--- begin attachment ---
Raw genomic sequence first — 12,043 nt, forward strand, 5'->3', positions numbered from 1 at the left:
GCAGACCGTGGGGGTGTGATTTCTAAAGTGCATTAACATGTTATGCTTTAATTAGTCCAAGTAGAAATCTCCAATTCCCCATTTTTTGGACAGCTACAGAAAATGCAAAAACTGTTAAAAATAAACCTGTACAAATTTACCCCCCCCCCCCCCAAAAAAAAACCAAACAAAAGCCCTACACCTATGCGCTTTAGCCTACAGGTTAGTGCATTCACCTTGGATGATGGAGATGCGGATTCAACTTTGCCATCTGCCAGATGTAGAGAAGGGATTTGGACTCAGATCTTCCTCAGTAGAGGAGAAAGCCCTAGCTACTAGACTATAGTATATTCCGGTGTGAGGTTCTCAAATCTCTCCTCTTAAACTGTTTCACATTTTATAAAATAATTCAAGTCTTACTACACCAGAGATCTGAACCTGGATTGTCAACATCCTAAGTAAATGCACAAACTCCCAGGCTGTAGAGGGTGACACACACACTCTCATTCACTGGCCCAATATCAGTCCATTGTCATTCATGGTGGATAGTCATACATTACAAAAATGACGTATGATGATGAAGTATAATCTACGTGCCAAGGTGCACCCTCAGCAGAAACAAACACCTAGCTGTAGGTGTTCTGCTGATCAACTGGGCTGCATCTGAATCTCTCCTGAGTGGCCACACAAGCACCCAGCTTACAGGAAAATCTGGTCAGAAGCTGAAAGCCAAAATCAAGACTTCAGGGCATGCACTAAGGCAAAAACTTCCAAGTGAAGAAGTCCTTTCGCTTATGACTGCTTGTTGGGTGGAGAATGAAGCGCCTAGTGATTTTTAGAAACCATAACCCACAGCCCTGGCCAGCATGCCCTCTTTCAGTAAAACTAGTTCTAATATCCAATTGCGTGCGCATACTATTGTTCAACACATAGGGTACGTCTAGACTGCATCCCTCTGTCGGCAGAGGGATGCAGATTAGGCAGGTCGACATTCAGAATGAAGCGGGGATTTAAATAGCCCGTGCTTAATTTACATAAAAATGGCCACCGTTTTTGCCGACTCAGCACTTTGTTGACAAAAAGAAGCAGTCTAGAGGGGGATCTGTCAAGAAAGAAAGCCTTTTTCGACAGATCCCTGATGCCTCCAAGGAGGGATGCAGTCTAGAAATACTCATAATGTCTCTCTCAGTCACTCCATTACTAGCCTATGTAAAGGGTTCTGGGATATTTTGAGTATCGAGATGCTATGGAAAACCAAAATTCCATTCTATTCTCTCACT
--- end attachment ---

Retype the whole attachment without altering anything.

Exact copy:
Raw genomic sequence first — 12,043 nt, forward strand, 5'->3', positions numbered from 1 at the left:
GCAGACCGTGGGGGTGTGATTTCTAAAGTGCATTAACATGTTATGCTTTAATTAGTCCAAGTAGAAATCTCCAATTCCCCATTTTTTGGACAGCTACAGAAAATGCAAAAACTGTTAAAAATAAACCTGTACAAATTTACCCCCCCCCCCCCCAAAAAAAAACCAAACAAAAGCCCTACACCTATGCGCTTTAGCCTACAGGTTAGTGCATTCACCTTGGATGATGGAGATGCGGATTCAACTTTGCCATCTGCCAGATGTAGAGAAGGGATTTGGACTCAGATCTTCCTCAGTAGAGGAGAAAGCCCTAGCTACTAGACTATAGTATATTCCGGTGTGAGGTTCTCAAATCTCTCCTCTTAAACTGTTTCACATTTTATAAAATAATTCAAGTCTTACTACACCAGAGATCTGAACCTGGATTGTCAACATCCTAAGTAAATGCACAAACTCCCAGGCTGTAGAGGGTGACACACACACTCTCATTCACTGGCCCAATATCAGTCCATTGTCATTCATGGTGGATAGTCATACATTACAAAAATGACGTATGATGATGAAGTATAATCTACGTGCCAAGGTGCACCCTCAGCAGAAACAAACACCTAGCTGTAGGTGTTCTGCTGATCAACTGGGCTGCATCTGAATCTCTCCTGAGTGGCCACACAAGCACCCAGCTTACAGGAAAATCTGGTCAGAAGCTGAAAGCCAAAATCAAGACTTCAGGGCATGCACTAAGGCAAAAACTTCCAAGTGAAGAAGTCCTTTCGCTTATGACTGCTTGTTGGGTGGAGAATGAAGCGCCTAGTGATTTTTAGAAACCATAACCCACAGCCCTGGCCAGCATGCCCTCTTTCAGTAAAACTAGTTCTAATATCCAATTGCGTGCGCATACTATTGTTCAACACATAGGGTACGTCTAGACTGCATCCCTCTGTCGGCAGAGGGATGCAGATTAGGCAGGTCGACATTCAGAATGAAGCGGGGATTTAAATAGCCCGTGCTTAATTTACATAAAAATGGCCACCGTTTTTGCCGACTCAGCACTTTGTTGACAAAAAGAAGCAGTCTAGAGGGGGATCTGTCAAGAAAGAAAGCCTTTTTCGACAGATCCCTGATGCCTCCAAGGAGGGATGCAGTCTAGAAATACTCATAATGTCTCTCTCAGTCACTCCATTACTAGCCTATGTAAAGGGTTCTGGGATATTTTGAGTATCGAGATGCTATGGAAAACCAAAATTCCATTCTATTCTCTCACT